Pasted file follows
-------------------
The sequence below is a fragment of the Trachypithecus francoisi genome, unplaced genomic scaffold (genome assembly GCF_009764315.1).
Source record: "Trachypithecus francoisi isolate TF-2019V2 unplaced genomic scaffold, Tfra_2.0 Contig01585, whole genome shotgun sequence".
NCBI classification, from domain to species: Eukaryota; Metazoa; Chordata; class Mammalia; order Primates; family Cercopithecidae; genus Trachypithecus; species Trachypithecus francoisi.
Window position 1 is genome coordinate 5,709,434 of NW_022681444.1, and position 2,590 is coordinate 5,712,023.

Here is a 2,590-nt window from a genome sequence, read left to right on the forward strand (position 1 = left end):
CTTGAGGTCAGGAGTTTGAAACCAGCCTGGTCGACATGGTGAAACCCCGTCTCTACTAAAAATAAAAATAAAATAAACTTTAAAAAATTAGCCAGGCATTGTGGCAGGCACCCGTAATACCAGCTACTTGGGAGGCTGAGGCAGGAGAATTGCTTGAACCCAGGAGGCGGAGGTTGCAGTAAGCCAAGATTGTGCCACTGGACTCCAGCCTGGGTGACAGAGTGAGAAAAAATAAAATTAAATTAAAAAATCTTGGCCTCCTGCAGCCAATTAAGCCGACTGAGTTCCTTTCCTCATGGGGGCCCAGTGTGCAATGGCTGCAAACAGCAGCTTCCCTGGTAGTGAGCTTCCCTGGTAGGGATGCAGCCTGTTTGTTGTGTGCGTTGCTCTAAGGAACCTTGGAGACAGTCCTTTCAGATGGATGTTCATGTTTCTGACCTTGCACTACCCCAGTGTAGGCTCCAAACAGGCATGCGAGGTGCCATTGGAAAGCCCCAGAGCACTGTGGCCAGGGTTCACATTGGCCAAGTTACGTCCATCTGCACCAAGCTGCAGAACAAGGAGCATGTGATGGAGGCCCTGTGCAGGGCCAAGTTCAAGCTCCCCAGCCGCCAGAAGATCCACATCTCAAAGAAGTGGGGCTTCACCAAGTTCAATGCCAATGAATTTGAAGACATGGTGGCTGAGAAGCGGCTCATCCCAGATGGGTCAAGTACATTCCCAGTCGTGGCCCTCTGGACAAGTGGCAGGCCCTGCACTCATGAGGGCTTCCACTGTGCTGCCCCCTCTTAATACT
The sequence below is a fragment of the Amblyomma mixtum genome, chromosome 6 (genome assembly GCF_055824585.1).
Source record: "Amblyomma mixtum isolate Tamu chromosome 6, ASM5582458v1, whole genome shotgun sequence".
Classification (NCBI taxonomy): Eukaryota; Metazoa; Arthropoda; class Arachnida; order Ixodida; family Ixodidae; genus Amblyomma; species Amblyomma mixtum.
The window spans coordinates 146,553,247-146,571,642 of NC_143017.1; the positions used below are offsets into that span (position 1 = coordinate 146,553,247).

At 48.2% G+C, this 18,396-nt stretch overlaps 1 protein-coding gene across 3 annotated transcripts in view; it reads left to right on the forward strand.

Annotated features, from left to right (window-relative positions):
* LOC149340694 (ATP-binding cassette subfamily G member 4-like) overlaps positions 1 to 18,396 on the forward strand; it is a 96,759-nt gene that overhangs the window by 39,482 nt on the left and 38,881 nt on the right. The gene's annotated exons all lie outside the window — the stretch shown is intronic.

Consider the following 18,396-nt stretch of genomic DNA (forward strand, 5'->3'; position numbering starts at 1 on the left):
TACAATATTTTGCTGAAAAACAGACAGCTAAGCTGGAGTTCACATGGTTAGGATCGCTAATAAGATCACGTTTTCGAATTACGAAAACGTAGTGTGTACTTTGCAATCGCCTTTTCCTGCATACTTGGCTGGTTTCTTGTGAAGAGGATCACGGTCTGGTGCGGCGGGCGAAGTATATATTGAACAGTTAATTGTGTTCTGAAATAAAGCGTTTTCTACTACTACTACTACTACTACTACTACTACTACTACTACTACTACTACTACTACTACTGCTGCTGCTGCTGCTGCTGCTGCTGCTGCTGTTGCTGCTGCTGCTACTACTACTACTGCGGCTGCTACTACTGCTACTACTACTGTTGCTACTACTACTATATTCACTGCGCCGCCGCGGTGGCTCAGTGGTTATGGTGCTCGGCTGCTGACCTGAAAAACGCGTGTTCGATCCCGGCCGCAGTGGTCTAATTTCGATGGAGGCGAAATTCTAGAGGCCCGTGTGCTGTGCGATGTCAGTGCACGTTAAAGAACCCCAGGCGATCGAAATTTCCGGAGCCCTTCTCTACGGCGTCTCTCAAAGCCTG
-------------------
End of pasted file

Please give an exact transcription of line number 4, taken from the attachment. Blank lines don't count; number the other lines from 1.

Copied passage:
Window position 1 is genome coordinate 5,709,434 of NW_022681444.1, and position 2,590 is coordinate 5,712,023.